Overdosing on the Job: Why It’s Becoming More Common

The United States is in a major opioid crisis. In 2017, there were 72,000 drug overdose deaths in the U.S., more than half of which were either heroin or synthetic opioids. This was a sharp increase from where they were just five years before. But now, overdoses are beginning to infiltrate another area of life: The workplace. Workplace overdoses are on the rise, and employers are struggling with how to handle it. But why?

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Workplace overdose rates are rising. | Moussa81/iStock/Getty Images

Workplace overdoses increased by 32% between 2016 and 2017

2017 was a sad year for workplace overdoses. According to The New York Times, 217 workers died from unintentional drug or alcohol overdoses on the job in 2017. Many overdoses were due to opioids. Up 32% from the year before, many employers understand that it’s necessary to fix this problem. A whopping 70% of employers admitted that their workplaces had been affected by drug abuse in some way. Employees are missing work because of their addictions, failing drug tests, acting erratically on the job — and their employers are unsure of how to tackle the problem.

Drugs are mostly affecting blue collar workplaces

Not all workplaces are affected, but most have had drugs become a problem in some way or another. And it’s mostly blue collar workplaces that are seeing the biggest problems. The connection between drug problems are blue collar jobs is unclear but could be due to several factors, such as a lower education level leading more people to experiment with drugs. Those with drug addictions are often less productive at work and use far more sick days in a given year than those who are not addicted. In turn, the company’s productivity levels are affected.

The entertainment and construction industries have been hit the hardest — and injury could be to blame

Of the industries affected by drug abuse, construction and entertainment (including recreation and food businesses) have been hit the hardest. The New York Times reported that about 1.3 percent of construction workers are addicted to opioids, which is nearly double the rate for all working adults. According to the CDC, construction workers saw the highest rates of overdose (heroin- and methadone- related) of any industry between 2007 and 2012.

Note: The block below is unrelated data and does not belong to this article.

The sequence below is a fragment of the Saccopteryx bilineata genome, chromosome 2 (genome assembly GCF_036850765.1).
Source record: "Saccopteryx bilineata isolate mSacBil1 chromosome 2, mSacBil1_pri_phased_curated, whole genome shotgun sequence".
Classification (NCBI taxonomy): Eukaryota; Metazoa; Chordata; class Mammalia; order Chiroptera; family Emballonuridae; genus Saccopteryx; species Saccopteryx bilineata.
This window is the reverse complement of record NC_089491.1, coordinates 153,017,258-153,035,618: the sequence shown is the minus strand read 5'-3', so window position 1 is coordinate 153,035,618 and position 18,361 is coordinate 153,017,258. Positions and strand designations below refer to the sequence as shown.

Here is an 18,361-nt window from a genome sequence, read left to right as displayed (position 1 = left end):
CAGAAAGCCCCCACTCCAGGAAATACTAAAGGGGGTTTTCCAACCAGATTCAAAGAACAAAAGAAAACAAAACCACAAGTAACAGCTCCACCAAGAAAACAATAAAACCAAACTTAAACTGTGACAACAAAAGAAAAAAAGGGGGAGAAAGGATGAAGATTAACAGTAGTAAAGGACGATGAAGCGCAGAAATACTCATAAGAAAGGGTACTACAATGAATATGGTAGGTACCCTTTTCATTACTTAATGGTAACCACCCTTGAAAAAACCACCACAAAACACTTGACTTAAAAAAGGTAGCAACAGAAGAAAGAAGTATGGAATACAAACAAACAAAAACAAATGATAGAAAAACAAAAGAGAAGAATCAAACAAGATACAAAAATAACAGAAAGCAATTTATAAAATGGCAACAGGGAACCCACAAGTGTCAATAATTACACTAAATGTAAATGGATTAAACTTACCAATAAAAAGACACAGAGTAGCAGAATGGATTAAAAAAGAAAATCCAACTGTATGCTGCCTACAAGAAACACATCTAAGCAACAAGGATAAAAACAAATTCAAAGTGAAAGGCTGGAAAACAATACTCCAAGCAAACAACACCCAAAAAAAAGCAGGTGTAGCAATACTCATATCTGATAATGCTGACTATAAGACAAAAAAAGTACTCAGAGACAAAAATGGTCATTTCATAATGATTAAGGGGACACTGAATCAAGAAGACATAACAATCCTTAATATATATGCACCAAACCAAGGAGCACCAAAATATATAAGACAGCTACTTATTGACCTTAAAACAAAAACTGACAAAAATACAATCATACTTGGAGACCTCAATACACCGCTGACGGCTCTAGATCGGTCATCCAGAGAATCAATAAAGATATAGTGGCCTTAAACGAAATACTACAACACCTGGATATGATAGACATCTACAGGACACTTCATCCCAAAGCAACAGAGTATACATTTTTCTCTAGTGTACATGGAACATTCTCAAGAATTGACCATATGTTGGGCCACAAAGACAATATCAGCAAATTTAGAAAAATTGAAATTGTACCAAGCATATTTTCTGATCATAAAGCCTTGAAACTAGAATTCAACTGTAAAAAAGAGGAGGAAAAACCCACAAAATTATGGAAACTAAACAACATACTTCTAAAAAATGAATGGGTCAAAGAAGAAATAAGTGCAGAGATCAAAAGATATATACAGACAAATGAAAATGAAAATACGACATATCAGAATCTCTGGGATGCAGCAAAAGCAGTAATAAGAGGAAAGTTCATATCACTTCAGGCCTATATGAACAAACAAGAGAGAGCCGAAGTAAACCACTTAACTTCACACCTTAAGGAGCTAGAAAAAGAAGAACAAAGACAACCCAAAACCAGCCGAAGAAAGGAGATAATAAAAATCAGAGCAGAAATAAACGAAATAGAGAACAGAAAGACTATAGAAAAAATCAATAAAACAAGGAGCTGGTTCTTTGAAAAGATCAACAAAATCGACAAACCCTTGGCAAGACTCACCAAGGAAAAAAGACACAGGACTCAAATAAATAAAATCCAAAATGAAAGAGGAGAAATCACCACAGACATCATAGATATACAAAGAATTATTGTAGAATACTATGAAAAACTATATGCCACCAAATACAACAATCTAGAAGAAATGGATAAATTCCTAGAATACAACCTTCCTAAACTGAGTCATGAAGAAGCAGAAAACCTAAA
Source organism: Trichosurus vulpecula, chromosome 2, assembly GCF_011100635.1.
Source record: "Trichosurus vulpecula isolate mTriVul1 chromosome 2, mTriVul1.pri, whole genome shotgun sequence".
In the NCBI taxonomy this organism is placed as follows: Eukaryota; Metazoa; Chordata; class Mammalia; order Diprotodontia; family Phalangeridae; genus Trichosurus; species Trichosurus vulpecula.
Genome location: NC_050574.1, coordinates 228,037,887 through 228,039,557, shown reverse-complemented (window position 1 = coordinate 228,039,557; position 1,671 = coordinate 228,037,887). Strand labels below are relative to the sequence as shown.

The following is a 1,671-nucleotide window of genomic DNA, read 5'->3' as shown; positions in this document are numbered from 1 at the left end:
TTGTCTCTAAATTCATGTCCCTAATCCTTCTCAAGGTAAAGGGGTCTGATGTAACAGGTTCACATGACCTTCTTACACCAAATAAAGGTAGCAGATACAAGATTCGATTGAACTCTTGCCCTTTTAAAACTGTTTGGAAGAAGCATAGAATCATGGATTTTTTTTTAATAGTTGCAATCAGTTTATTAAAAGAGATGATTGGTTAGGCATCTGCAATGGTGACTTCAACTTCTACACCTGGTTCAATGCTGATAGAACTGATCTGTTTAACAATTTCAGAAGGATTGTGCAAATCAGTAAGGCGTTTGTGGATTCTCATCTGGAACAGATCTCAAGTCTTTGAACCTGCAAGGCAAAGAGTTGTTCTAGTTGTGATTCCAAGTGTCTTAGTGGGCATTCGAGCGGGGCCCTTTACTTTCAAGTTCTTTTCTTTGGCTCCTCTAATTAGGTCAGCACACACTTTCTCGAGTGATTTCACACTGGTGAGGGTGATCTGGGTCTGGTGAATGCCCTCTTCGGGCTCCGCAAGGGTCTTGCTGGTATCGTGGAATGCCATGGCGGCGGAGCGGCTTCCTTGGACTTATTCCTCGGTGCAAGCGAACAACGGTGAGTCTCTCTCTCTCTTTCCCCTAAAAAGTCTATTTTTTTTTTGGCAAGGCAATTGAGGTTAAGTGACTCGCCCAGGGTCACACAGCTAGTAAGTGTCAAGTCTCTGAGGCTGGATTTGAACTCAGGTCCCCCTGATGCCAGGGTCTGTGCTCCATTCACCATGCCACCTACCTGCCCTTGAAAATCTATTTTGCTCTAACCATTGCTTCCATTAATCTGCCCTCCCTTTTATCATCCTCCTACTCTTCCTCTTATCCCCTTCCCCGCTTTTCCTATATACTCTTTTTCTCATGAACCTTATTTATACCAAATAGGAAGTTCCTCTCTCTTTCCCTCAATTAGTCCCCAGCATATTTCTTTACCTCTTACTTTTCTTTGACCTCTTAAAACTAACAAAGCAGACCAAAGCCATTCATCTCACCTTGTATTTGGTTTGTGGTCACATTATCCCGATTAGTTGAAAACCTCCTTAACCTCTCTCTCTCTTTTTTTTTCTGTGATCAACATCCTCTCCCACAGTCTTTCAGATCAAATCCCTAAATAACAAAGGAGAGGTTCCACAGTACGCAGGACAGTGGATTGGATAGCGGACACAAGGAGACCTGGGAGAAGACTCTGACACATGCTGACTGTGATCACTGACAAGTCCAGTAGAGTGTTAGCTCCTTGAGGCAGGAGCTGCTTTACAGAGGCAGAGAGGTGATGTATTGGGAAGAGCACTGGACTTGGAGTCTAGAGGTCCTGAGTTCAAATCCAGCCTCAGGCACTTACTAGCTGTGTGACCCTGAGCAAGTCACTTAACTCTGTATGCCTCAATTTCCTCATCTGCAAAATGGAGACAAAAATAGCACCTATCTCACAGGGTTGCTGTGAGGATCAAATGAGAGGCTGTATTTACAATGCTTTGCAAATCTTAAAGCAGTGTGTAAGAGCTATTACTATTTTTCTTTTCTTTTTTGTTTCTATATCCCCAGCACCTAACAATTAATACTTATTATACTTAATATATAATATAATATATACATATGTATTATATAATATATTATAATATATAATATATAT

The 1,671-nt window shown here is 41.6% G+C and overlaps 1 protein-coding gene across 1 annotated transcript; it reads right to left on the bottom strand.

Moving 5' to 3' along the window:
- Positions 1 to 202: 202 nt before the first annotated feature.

The reason for high addiction rates in the entertainment industry remains a bit more of a mystery, but in construction, people tend to get hurt on the job more easily, leading to an opioid prescription that can result in an addiction. Plus, the crisis is finding its way to every part of an abuser’s daily life. Workplace overdoses are rising because people are getting their fix on the job. For those addicted, it’s like a smoke break. And the worse the opioid crisis gets, the more common this will become.

Companies are unsure of how to handle the problem

Companies understand that opioid addictions are affecting their work environments and productivity levels, but it’s a touchy problem to try and solve. In past years, companies have not offered drug abuse help and instead have swept cases of addiction under the rug. They fire workers for having an addiction rather than offer help or create a solution. Overdosing on the job is becoming more common, and it’s imperative that employers join in the fight to stop it — not give up on their employees.

Little by little, companies are warming up to helping addicts rather than firing them

Major companies spent a total of $2.6 billion in 2016 to fight the opioid crisis among their employees. That’s a massive increase from the $300 million that was spent in 2004. More employers are requiring random drug testing, not with the intention of getting their employees in trouble, but with the hope that discovering an addiction will lead to recovery. Some employers help their addicted employees get into rehab facilities, too. But this is all very new. There are still many companies that have no contingency plan for addicted employees, though it’s not a problem most employees would be able to solve without help. The workplace overdoses are increasing, which means the employer outreach needs to increase as well.

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